April 2, 2012

DOJ, Apple, and five of the Big Six close to settlement in case that will authorize Amazon as government-approved monopoly

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The Department of Justice: Looking out for a monopoly somewhere near you

Reuters is reporting that the Department of Justice is nearing a settlement with Apple and five of the Big Six publishers being investigated for collusion on fixing the price of ebooks. Mind-fuckingly, the purported settlement, according to the Reuters story, will be favorable to Amazon, and will probably work to lower the price of ebooks — exactly the thing the so-called “collusion” was intended to prevent, by exactly the monopoly everyone in the publishing industry is praying for the DOJ to do something about. (See our earlier report, and our report before that, as well as this report on the Authors’ Guild blowing a gasket about the same thing.)

According to the Reuters story, which is by Diane Betz,

While negotiations are still fluid, the settlement is expected to eliminate Apple’s so-called “most favored nation” status, which had prevented the publishers from selling lower-priced e-books through rival retailers such as Amazon.com Inc or Barnes & Noble Inc, the people said.

The deal could also force a shift, at least temporarily, in pricing control from publishers to retailers, one of the people said.

The story continues with exactly the kind of reporting that makes anyone who gives a damn about the culture hit their forehead really, really hard: “Such a move to a ‘wholesale model’ would not only benefit consumers but also Amazon, which had been the leading bargain e-book retailer with its Kindle reader.”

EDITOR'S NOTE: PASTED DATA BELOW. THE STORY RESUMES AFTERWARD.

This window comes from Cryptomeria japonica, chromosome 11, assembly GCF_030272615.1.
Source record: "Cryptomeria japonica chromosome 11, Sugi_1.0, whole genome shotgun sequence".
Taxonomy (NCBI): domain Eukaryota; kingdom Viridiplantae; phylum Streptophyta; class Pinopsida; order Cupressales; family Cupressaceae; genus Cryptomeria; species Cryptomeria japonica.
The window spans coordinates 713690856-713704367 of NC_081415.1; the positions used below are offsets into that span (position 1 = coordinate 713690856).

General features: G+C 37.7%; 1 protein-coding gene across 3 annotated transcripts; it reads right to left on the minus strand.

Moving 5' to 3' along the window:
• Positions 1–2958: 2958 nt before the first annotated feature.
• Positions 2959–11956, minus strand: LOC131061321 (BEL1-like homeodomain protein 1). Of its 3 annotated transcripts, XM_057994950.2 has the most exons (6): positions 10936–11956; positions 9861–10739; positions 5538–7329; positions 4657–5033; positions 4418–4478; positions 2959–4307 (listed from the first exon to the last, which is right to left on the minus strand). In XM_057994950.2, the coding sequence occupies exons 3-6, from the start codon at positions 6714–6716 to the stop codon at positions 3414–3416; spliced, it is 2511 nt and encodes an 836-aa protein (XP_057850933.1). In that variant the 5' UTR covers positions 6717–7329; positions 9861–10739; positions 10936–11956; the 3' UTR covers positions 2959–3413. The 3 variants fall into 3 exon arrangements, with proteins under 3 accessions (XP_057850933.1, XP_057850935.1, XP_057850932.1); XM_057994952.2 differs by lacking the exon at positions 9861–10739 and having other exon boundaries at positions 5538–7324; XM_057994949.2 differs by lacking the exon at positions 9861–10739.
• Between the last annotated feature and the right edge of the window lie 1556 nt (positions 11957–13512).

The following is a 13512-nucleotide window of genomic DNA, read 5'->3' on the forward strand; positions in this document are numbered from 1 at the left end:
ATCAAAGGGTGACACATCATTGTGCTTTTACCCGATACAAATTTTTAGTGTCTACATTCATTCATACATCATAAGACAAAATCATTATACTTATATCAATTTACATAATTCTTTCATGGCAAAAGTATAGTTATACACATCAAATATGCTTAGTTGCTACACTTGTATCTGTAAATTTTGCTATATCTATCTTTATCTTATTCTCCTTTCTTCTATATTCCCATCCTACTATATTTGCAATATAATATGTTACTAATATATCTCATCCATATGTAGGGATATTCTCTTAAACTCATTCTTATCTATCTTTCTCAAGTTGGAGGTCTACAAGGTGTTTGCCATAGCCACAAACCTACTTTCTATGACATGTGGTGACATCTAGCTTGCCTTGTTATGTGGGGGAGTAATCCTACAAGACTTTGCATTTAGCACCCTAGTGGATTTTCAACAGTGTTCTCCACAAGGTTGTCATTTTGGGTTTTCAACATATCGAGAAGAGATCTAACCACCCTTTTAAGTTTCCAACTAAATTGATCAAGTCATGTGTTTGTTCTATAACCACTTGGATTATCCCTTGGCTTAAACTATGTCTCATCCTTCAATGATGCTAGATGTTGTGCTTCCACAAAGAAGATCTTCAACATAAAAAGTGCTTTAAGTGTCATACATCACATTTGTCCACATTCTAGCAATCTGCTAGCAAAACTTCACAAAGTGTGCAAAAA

And therein lies Amazon’s evil accomplishment: The reporter, as if responding to an implant in her temple from Amazon, equates cheap-as-possible ebooks with “benefitting consumers.” It doesn’t, of course, benefit consumers at all in the long run. Not to mention, fuck you, authors and publishers!

Further scream-worthy reporting: The article goes on to note that “The impact on Apple is expected to be minimal. Apple generates about $50 million from e-book sales, a tiny portion of its revenue of more than $100 billion.” It does not note the devastating impact of the DOJ’s misaprehension upon publishers, and not just the Big Six, but the thousands of other publishers extant in this country.

As Michael Kozlowski notes in a post at the terrific Good Ereader site, “this will be a landmark case and effect tons of companies. Amazon and the other top online booksellers can afford to keep books at rock bottom prices but smaller companies will have a hard time making a buck.”

Kozlowski is, as usual, right. Except for one thing: Other top online booksellers? Isn’t that the problem? There’s only one. And it seems the government is behind them, big time.

 

Dennis Johnson is the founder of MobyLives, and the co-founder and co-publisher of Melville House. Follow him on Twitter at @mobylives

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